The Great Stain Witnessing American Slavery

Author: Noel Rae
Publisher: The Overlook Press
ISBN: 9781468315141
Release Date: 2018-02-20
Genre: History

Comprising personal accounts from an intensely consequential chapter in our country’s history, The Great Stain tells the story of American slavery from its origins in Africa to its abolition with the end of the Civil War. In this “essential” (Kirkus) new work, Noel Rae integrates firsthand accounts into a narrative history that brings the reader face to face with slavery’s everyday reality, expertly weaving together narratives that span hundreds of years. From the travel journals of sixteenth-century Spanish settlers who offered religious instruction and “protection” in exchange for farm labor, to the diaries of poetess Phillis Wheatley and Reverend Cotton Mather, to Central Park designer Frederick Law Olmsted’s book about traveling through the “cotton states,” to an 1880 speech given by Frederick Douglass, Rae provides a comprehensive accounting of parties from throughout the antebellum history of the nation. Rae also draws on a wide variety of accounts from less distinguished individuals: a surgeon describes the brutal treatment and squalid conditions onboard a slave ship as he made his daily rounds to collect the dead; an Englishman visiting Haiti observes violent uprisings as, separated from the population on the mainland, slaves were able to overpower their captors. Most significant are the texts from and interviews with former slaves themselves, ranging from the famous Solomon Northup to the virtually unknown Mary Reynolds, who was sold away from her mother and subsequently bought back not for sentiment or kindness, but because after losing her daughter, the family’s wet nurse began to waste away from grief. Surpassing a dispassionate listing of atrocities, Rae places the reader within the era. Drawing on thousands of original sources, The Great Stain tells of repression and resistance in a society based on the exploitation of the cheapest labor and fallacies of racial superiority. Meticulously researched, this is a work of history that is profoundly relevant to our world today.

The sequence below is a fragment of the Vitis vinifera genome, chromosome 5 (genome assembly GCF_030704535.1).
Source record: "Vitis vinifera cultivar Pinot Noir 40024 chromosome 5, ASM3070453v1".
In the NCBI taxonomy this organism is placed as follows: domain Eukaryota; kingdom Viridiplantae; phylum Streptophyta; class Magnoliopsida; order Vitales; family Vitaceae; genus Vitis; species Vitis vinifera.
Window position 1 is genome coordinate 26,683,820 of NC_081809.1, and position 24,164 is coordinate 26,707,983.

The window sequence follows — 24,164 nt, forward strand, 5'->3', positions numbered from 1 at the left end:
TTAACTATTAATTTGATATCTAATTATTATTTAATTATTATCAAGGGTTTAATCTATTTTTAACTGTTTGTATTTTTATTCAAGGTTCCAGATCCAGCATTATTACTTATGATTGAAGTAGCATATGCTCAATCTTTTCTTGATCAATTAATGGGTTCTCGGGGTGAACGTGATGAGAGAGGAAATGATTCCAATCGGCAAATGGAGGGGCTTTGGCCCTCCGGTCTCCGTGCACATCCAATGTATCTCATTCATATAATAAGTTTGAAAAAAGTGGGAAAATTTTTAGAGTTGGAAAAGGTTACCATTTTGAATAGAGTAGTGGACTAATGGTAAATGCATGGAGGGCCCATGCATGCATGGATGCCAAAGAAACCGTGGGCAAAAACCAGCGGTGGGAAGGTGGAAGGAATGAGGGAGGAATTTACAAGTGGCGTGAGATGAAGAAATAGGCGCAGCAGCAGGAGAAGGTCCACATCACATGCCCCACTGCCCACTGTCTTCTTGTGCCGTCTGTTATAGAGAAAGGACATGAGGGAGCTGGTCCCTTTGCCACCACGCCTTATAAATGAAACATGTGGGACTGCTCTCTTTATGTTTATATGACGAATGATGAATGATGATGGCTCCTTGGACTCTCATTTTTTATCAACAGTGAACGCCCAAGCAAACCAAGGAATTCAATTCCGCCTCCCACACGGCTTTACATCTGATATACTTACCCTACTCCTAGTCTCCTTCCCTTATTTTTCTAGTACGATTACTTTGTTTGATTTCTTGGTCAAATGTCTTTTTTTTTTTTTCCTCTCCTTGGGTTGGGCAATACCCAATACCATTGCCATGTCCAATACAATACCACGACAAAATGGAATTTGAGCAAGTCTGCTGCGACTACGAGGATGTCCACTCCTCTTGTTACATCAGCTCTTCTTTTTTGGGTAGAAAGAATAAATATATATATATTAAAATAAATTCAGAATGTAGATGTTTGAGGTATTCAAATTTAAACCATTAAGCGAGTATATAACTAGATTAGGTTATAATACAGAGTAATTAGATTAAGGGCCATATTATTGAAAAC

Paul

Author: N. T. Wright
Publisher: Fortress Press
ISBN: 9780800663575
Release Date: 2008-10-28
Genre: Religion

Ranks the Apostle Paul as "one of the most powerful and seminal minds of the first or any century," and argues that we can now sketch with confidence a new and more nuanced picture of Paul and the radical way in which his encounter with Jesus redefined his life, his mission and his expectations for a world made new in Christ. Reprint.

Christians Are Hate Filled Hypocrites and Other Lies You ve Been Told

Author: Bradley R.E. Ph.D. Wright
Publisher: Bethany House
ISBN: 9781441212108
Release Date: 2010-07-01
Genre: Religion

According to the media, the church is rapidly shrinking, both in numbers and in effectiveness. But the good news is, much of the bad news is wrong. Sociologist Bradley R. E. Wright uncovers what's really happening in the church: evangelicals are more respected by secular culture now than they were ten years ago; divorce rates of Christians are lower than those who aren't affiliated with a religion; young evangelicals are active in the faith. Wright reveals to readers why and how statistics are distorted, and shows that God is still effectively working through his people today.